Last spring, we spotlighted a few of the most anticipated restaurants to open during the summer. Now that they’ve got a couple of months of service under their belts, we thought we’d check in for a quick update on how things are going.
Andrew Curren, co-owner and chef
On opening a third restaurant:
New restaurants are loaded with surprises — daily! As I always tell my staff, 'It’s not if, it’s when. And when that surprise greets you, how you respond is key.' The team has done a great job with not only reacting to, but also anticipating, out-of-the-ordinary things.
Too often, when I am being pulled in the direction of three different restaurants, operating with little to no sleep and trying to balance that other things, I get too wrapped up in the “challenges” and forget to look at the positive. It is so important to take a step and look at the jobs we’ve created, the hungry customers we feed, and all the occasions that we are able to make more special through hospitality. That is what we are all about!
On the best advice he’s received in opening Arro:
On changes to menu/service/etc.:
The glory of having a month under your belt is that you are no longer guessing. We know what the customers want, from price point to food choices. Now that our staff has been trained, we look forward to changing the menu up more frequently in order to give our already passionate regulars as well as first-time diners an evolving and exciting menu as we change with the seasons.
Larry McGuire, owner
On redefining an Austin classic:
It was delicate for everyone involved. I wanted to return it to its old glory, but at the same time be competitive and relevant in the new scene. People like Ron Weiss and Jeffrey Weinberger were doing in the ’70s what we’re doing now, and we’re trying to stay true to that spirit of operating.
On day-to-day operations:
We’re in the trenches right now with day-to-day operations and putting out good food every day. Even though everyone sees this as a re-opening, we’re really a baby restaurant. I think it’s a constant work in progress, and we’re developing.
On challenges with completely remodeling the old Jeffrey’s:
The build-out was more than we bargained for. The old building had never been touched or modernized, and the whole concept got more and more detailed and complex.
On the best surprise to come out of the process:
The Josephine House was always supposed to be an accessory to Jeffrey’s as an event space. But then we finished it first and wanted to get something going. So it became a small lunch spot with 100 percent local and farm-driven, simple food.
The two restaurants work separately, but also together. We wanted it to be the best use for our customers with natural flow patterns between the two. You can grab drinks at Josephine’s before you go to Jeffrey’s, or stop in there afterward.
Andrew Francisco, executive chef
On the challenge of opening a first restaurant:
Opening the restaurant has been wonderfully challenging experience. Achieving consistency in all areas of a restaurant was our first goal — from consistent flavors to consistent presentation, service, organization, food cost and labor cost. It has have been evolving since day one, but I feel we are making great progress.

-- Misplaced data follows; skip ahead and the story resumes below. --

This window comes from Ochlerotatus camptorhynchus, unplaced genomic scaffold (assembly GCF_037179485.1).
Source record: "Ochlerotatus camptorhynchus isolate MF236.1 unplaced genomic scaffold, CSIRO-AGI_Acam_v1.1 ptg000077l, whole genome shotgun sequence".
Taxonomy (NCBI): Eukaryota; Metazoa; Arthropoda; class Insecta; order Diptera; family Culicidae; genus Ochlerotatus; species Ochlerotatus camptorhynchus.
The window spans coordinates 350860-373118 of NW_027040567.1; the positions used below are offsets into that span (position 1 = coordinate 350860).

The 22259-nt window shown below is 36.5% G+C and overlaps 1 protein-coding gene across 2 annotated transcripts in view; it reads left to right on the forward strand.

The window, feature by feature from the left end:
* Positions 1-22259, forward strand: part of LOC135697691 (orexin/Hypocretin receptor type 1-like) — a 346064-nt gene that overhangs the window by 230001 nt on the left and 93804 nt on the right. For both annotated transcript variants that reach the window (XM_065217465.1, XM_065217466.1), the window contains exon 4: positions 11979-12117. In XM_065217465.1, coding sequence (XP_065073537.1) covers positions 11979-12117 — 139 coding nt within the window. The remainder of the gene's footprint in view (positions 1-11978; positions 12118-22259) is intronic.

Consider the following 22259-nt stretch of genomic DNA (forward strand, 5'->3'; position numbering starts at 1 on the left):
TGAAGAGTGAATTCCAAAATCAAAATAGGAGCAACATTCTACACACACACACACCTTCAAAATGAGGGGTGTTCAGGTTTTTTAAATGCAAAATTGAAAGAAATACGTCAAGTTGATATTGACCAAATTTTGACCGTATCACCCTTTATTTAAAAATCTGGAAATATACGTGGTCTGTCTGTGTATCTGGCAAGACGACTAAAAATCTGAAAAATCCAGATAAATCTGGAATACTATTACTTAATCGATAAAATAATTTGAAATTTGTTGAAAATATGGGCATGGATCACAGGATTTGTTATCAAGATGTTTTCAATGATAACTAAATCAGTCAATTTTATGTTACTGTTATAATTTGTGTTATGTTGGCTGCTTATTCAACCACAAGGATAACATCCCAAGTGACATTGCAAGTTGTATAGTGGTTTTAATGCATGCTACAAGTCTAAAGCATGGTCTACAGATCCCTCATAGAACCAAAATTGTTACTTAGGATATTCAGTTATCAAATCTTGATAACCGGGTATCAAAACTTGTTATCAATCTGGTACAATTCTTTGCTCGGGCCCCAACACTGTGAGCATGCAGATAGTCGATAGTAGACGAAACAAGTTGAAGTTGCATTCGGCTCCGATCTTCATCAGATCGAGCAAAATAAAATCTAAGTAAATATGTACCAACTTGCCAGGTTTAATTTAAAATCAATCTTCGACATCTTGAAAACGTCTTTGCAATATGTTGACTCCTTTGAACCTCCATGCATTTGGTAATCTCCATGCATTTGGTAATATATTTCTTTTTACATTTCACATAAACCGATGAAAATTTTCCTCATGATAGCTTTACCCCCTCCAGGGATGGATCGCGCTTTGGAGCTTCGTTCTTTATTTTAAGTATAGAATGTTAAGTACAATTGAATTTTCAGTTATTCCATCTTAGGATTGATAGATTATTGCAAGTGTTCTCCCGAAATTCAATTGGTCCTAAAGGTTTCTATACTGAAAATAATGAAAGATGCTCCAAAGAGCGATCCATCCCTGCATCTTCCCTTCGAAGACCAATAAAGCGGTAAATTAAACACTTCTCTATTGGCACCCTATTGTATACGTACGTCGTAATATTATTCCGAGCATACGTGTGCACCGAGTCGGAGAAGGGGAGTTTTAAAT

On working through opening kinks:
Now that things have been running for a few months, braising the beef tongue the exact same way or knowing that the pickled vegetables always live in the same spot in the walk-in, for example. That allows pastry chef Finney Walter and [me] to look toward new menu items. We both approach our profession as a constant progression.
On refining the menu:
Whether it is an extra drop of sherry vinegar in our red wine veal reduction, an extra half teaspoon of cayenne pepper in our fried chicken batter, or the amount of coconut flour to be used in a sponge cake, there is always room for improvement. We are humble students of cuisine trying to create our own identity and, most important, bring happiness to our lovely guests.
Paul Qui, chef and proprietor
On what this year is about for Qui:
This whole year is about us working as a team to finesse our repertoire of dishes and stacking our recipe book. I’m looking forward to having our staff gel from the kitchen all the way through the front of the house.
On a fast-changing menu:
We’ll keep a few staples items on the menu, like the rabbit seven ways, the cotes de bouef and the salmon butter. Those are technique-driven dishes that are fun for my guys to learn and master. But for everything else, we’re learning how to best work with our local purveyors so we can best work on a menu that changes every day.
We try to map out our ingredients before they come in so we can always get the peak of the season with the different items we receive. The problem is, a lot of things phase out so quickly. Corn was out before we really had a chance to work with it. Tomatoes phased out fast too. It’s just how the seasons work here, and we’re learning how to be ready for that.
On taking more time to open:
The best advice I got in the industry was to take our time in opening and to make sure to move when we felt like we were ready. I’m so glad we took the time to open when we did. But we’re really still a long way away from where the potential of this place can be.
On the most interesting hurdle to overcome:
Well, we’re really still defining our identity as a staff. A lot of our guys have worked in regimented kitchens, but that’s not how we are modeling this kitchen to be. That’s been an adjustment for out guys to take on. It’s like it’s a new restaurant every day. But we’re starting to see the benefit to it.